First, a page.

The best books of 2019

Erin Kodicek on November 12, 2019
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When we reflect on the books that resonated most this past year, usually a trend emerges. But 2019 bucked the trend, turning out a wide variety of gems to satisfy readers of all stripes. One of the stand-out literary stories of the year, however, was the highly-anticipated sequel to a modern dystopian classic. Would Margaret Atwood’s The Testaments, the follow-up to 1985’s The Handmaid’s Tale, live up to the hype? It absolutely does, topping our list, and besting stiff competition from the likes of Colson Whitehead, Salman Rushdie, Erin Morgenstern, and many more. Atwood has said that this “tale of hope and courage narrated by three strong female voices appears to have connected to this crucial 2019 moment.” We couldn’t agree more.

Crowning our list in the kids’ category is Dear Sweet Pea by Julie Murphy, her middle-grade debut about Patricia “Sweet Pea” DiMarco, a seventh grader grappling with a myriad of emotions and change, including recently divorced parents and friendships in transition. Dear Sweet Pea is a warmhearted read that is at once reassuring, wise, and utterly relatable.

Below you’ll find our top five picks for the best books of 2019. To see the rest of the best--covering genres ranging from biography, history, mystery, literary fiction, science fiction and more--click right here


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The Testaments by Margaret Atwood

Praise be! After almost 35 years, Margaret Atwood released the sequel to her pioneering work of speculative fiction, The Handmaid’s Tale, and it is well worth the wait. While The Handmaid’s Tale explored how totalitarian regimes come to power, The Testaments delves into how they begin to fracture. At 80 years young, Atwood is at the top of her game. —Erin Kodicek


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The Nickel Boys by Colson Whitehead

Having earned a Pulitzer and a National Book Award with his last novel, The Underground Railroad, Colson Whitehead follows up with a story about two young black men sent to the infamous Nickel Academy in Florida. Set during the 1960s Jim Crow era, the story follows Elwood and Turner who, despite different backgrounds and world views, learn to lean on one another to survive. —Chris Schluep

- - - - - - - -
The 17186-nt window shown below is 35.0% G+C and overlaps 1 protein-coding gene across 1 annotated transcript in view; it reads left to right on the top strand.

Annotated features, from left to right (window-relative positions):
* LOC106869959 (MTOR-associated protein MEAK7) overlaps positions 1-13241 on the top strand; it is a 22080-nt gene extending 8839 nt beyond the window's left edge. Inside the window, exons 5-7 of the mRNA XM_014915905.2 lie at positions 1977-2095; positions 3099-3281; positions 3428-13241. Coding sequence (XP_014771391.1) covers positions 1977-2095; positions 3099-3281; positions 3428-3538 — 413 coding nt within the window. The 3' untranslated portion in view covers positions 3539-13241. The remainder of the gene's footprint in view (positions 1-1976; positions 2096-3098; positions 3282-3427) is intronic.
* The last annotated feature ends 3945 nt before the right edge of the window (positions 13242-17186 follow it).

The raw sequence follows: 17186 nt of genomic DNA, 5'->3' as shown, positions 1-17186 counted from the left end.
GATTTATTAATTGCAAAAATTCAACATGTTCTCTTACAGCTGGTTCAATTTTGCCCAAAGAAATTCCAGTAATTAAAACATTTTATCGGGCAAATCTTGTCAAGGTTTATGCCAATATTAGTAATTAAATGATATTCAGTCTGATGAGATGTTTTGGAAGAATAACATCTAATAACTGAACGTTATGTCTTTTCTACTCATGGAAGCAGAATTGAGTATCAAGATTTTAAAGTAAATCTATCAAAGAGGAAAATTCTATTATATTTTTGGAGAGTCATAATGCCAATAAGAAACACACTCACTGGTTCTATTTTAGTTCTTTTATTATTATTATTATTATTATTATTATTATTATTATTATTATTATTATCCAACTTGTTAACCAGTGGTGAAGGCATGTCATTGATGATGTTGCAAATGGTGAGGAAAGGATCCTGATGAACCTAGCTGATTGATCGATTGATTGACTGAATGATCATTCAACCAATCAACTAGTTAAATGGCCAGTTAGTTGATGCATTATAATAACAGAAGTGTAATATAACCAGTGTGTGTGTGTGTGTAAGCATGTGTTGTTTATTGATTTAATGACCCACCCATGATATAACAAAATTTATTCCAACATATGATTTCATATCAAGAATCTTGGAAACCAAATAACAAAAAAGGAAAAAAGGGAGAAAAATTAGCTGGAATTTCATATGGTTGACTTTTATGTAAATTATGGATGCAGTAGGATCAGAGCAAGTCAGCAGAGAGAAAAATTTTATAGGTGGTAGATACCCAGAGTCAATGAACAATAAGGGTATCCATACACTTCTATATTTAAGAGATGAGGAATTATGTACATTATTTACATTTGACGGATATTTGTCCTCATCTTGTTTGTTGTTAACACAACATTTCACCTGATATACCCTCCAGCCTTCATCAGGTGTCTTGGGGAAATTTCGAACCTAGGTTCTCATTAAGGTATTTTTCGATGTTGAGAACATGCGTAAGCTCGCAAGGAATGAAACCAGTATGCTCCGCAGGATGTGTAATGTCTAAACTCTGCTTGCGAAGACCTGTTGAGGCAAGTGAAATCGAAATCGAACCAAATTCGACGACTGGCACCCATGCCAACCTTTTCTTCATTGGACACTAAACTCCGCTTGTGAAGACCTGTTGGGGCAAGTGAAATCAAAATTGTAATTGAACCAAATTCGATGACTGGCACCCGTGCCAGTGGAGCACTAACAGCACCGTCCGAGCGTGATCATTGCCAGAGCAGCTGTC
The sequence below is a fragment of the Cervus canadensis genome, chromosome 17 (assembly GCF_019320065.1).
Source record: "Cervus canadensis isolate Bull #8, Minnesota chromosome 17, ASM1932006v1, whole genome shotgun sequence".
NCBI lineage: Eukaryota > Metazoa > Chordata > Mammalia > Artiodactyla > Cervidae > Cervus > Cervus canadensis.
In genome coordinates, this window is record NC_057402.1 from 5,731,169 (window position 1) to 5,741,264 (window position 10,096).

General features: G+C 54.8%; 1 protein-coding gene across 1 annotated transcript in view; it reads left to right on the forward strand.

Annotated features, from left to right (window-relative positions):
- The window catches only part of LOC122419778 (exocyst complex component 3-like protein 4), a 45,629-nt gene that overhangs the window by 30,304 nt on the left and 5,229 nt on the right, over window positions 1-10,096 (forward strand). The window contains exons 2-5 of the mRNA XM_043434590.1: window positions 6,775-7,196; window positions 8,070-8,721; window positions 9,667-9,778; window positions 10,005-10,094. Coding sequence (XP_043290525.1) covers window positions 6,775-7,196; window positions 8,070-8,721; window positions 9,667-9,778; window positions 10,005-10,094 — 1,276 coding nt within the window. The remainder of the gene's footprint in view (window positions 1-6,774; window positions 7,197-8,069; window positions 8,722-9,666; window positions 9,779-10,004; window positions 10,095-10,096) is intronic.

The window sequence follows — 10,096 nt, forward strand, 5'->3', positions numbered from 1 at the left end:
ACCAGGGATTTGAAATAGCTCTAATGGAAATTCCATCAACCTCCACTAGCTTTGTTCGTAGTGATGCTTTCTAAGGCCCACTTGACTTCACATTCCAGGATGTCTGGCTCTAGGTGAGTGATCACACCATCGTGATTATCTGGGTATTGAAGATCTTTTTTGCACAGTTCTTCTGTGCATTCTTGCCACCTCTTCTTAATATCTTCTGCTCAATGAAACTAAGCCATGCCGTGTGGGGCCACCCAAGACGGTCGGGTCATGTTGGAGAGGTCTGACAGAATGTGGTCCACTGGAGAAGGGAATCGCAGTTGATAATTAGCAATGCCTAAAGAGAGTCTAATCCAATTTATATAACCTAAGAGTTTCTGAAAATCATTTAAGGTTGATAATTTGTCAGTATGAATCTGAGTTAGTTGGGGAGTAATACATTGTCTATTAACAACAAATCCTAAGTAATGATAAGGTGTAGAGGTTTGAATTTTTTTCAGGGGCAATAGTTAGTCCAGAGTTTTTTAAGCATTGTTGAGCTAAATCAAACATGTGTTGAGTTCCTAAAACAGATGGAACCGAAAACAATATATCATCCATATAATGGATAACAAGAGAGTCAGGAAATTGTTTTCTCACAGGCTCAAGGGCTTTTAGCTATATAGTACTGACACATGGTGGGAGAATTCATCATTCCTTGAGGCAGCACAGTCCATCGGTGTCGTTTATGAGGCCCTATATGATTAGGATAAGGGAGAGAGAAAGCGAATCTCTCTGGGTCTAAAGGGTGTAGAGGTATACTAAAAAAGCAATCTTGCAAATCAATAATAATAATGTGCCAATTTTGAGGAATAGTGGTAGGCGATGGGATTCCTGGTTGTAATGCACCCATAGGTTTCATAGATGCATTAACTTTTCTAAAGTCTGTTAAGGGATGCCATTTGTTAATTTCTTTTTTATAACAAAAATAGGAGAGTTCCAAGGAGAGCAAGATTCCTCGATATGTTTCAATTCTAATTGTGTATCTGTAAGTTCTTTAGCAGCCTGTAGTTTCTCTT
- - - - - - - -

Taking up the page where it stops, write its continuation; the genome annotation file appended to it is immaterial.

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Wild Game by Adrienne Brodeur

The subtitle seems to say it all: My Mother, Her Lover, and Me. And yet there is so much more to the story. Adrienne Brodeur was fourteen when her mother started secretly dating Ben Souther. What developed after that was a strange, uncomfortable, impossible-to-look-away-from triangle in which young Adrienne became cover for the trysts between her mother and Ben. This is an engaging and at times breathless memoir that builds with anticipation and continues to unfold with observations and revelations. —Chris Schluep


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Quichotte by Salman Rushdie

An exquisite satire on the world we live in, Rushdie’s latest novel pays Cervantes a great, clever compliment with this deliciously funny Don Quixote for modern times. An unusual romantic quest kicks off a road trip across America in an age that would be utterly surreal if we weren’t actually living it. An antidote to fear, bursting with intelligence and wit—Quichotte is exactly what so many of us need right now. —Seira Wilson


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The Starless Sea by Erin Morgenstern

Almost ten years after she wrote The Night Circus, Morgenstern offers readers a shape-shifting, time-bending, otherworldly adventure of storytelling, where pirates lurk and doors lead forward and backward in time, where crowded ballrooms collapse into oceans, and where a young man must piece together the clues to uncover and protect his own life’s story. This magnificent tribute to tales of the imagination is absolutely magical. —Seira Wilson

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